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Kelly Gregory: Sailing From Fiji to Bali to California. And Then?

When we last checked in with Kelly Gregory in September 2021, she was in Fiji — one of three women in the “unmanned circumnavigation” aboard SV Islander. The initial crew of two, Kelly and Barbara, sailed the 34-ft sloop from San Francisco Bay to the Galápagos Islands, picked up a third crewmember, Cristina, and crossed the Pacific. It was in Fiji where the voyage took a break.

Islander’s crew had next planned a leg from Fiji to Indonesia, but were stymied by Indonesia’s maritime border closures due to pandemic restrictions; and to boot, the sailing season was nearing its end when the trade winds slow to a puff. With no way to know if the border was actually going to open in time, the decision was made to take a break and pick up later.

“We got stuck in Fiji,” Kelly said. Fiji is not a bad place to be stuck, however. “I fell in love with Fiji,” Kelly recalls. “I sharpened my surfing skills, learned how to foil, and hung out on other people’s boats.”

A dab hand at the helm. Kelly’s sailing résumé is growing rapidly.
© 2022 Kelly Gregory

“I will 100% still complete a circumnavigation, maybe more fragmented,” Kelly promises, and she hopes to join Barbara for a leg or two of the continued journey. Kelly has thousands of sea miles to back up this goal, logged in coastal and transoceanic voyages. Although she has placed the circumnavigation on hold for the time being, she’s still “unreefed with full sails” and open to other sailing adventures in the meantime. (Islander is still at Viti Levu, Fiji, as of August 2022, and Barbara is planning to set sail to Australia soon.)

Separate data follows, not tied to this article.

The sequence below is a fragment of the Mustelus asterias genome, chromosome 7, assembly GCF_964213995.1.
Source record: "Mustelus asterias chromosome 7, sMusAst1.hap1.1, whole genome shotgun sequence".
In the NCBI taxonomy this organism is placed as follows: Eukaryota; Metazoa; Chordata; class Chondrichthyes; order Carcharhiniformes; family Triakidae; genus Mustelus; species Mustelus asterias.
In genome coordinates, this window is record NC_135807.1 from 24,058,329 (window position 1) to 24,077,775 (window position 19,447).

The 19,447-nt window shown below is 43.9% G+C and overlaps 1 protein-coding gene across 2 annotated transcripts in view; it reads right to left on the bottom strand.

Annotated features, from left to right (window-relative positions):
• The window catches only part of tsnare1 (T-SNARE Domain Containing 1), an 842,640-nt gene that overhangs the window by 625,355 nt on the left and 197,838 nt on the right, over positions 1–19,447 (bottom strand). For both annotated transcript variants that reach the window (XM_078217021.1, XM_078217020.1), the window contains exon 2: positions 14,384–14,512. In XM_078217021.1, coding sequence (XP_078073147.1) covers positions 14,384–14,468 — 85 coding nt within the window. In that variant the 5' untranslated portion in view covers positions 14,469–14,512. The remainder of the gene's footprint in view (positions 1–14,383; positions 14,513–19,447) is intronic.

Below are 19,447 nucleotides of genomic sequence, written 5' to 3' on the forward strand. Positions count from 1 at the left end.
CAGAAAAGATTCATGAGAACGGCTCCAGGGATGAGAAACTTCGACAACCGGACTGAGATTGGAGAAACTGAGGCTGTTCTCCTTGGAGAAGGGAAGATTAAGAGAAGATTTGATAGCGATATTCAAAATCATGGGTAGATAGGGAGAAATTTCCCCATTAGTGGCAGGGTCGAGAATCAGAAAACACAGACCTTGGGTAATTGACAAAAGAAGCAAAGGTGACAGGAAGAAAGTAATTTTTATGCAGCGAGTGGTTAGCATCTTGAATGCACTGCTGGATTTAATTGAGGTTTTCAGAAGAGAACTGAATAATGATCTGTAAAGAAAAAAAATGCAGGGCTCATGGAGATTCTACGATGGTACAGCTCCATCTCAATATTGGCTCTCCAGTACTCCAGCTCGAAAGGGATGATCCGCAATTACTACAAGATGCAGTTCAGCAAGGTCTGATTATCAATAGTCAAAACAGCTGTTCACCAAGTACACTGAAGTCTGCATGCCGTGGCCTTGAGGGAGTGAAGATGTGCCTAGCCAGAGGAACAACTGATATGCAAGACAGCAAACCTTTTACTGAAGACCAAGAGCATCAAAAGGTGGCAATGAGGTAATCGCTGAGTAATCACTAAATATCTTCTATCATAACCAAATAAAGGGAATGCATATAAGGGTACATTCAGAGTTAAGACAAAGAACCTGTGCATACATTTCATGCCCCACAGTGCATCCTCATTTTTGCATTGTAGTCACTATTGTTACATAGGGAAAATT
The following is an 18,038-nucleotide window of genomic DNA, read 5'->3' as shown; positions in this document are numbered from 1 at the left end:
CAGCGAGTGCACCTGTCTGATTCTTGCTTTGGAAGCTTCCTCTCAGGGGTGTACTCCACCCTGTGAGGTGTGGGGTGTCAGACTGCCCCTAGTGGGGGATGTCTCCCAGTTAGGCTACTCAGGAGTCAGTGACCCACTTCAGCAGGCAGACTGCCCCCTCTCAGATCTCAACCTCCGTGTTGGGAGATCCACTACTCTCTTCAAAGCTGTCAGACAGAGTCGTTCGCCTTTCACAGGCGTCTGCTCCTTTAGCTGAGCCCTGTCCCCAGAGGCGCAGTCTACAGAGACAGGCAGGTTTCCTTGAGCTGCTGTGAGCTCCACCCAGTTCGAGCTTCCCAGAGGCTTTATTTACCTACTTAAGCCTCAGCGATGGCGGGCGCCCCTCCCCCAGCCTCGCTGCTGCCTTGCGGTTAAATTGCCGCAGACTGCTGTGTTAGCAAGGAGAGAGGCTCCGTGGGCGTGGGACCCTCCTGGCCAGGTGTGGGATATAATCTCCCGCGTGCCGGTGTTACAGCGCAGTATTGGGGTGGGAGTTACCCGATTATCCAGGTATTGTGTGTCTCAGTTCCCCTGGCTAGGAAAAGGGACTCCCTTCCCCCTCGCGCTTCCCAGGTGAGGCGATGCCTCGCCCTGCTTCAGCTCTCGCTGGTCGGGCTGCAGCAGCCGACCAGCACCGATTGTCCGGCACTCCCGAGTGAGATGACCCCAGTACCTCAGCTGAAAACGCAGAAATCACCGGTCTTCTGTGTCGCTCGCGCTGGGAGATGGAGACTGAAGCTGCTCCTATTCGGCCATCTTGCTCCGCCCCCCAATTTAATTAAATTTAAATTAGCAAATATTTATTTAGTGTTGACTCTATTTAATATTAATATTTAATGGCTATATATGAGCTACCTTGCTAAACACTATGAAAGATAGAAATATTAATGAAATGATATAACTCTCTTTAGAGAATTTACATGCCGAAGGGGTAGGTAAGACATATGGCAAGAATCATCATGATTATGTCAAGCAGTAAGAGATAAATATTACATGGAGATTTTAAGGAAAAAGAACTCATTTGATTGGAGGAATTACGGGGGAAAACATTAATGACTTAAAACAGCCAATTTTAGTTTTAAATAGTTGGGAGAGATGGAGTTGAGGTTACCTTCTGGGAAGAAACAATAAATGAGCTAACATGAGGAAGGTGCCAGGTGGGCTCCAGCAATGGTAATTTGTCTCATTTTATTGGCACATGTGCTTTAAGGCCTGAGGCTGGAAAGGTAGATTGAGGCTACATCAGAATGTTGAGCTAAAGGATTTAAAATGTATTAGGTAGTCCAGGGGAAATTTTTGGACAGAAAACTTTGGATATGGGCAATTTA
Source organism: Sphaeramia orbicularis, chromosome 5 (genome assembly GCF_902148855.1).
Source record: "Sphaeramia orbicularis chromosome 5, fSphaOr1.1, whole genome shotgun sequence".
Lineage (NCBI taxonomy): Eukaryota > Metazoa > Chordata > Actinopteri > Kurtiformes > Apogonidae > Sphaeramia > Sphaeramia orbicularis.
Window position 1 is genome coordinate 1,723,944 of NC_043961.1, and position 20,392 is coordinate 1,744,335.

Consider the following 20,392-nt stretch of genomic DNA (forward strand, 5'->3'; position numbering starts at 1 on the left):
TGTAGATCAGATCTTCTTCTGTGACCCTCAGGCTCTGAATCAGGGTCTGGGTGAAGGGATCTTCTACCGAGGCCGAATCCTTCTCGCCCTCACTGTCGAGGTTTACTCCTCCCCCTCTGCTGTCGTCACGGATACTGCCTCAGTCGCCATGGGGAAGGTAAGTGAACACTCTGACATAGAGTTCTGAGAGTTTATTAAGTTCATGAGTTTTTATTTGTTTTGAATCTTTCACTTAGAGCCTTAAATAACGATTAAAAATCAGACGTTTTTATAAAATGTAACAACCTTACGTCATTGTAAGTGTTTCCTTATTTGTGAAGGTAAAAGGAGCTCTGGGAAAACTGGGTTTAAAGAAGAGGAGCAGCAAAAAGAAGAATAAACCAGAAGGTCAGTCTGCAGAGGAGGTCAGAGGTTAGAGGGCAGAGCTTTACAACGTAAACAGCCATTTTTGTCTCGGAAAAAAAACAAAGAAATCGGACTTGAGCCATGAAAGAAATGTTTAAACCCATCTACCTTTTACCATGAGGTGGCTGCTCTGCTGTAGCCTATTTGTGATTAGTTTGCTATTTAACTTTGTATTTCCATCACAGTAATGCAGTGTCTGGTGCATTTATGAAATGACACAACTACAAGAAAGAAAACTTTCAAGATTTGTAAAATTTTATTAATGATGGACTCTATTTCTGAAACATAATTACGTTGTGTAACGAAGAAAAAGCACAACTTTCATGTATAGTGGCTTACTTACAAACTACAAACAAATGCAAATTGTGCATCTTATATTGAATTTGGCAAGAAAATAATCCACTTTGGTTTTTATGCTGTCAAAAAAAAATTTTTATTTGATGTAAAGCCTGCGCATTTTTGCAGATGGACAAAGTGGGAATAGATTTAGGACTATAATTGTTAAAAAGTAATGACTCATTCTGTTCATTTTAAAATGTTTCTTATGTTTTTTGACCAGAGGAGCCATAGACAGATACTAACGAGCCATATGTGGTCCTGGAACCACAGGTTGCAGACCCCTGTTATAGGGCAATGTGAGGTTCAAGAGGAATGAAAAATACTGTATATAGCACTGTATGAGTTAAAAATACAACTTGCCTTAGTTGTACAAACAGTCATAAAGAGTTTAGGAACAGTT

Determined to keep moving, and still intent on Indonesia, Kelly left Fiji in autumn 2021 aboard another boat, the steel-hulled custom-built 60-ft expedition yacht SV Millennium, which she describes as a “pirate ship.” The international crew of six sailed 20 days from Fiji to Indonesia, rough going and without much assistance from the trade winds. When they arrived in Indonesia, sure enough, the maritime border was indeed restricted, and they had to stay at anchor for 10 days, in sight of Kupang, before setting foot onto shore.

“I found a community of wonderful people there,” Kelly said of the Indonesians and expat sailors. “Everyone was so close. If you needed anything, just put it out there; whatever you wanted would come your way.” Kelly stayed connected with the sailing community via maritime radio and Iridium while at sea, and “good old-fashioned word of mouth” on land.

“I stayed in Indonesia for two months,” Kelly remembers. “All the borders were closed, so in certain places, it felt like nobody was there. When I went to Bali, I surfed remote breaks without a crowd.”

Fast forward to February 2022. Kelly had completed a few additional Pacific adventures and was back in California in full prep mode for the Pacific Cup with her partner, Patrick Haesloop. Together they own Moore 24 #62 Puffin, and they made plans to race the 24-ft sloop from San Francisco Bay to Hawaii doublehanded.

Patrick charges across the Pacific aboard the 24-ft Puffin.
© 2022 Kelly Gregory

We bring you the story of Kelly and Patrick’s race across the Pacific in this month’s Latitude 38. Click here to read.

 

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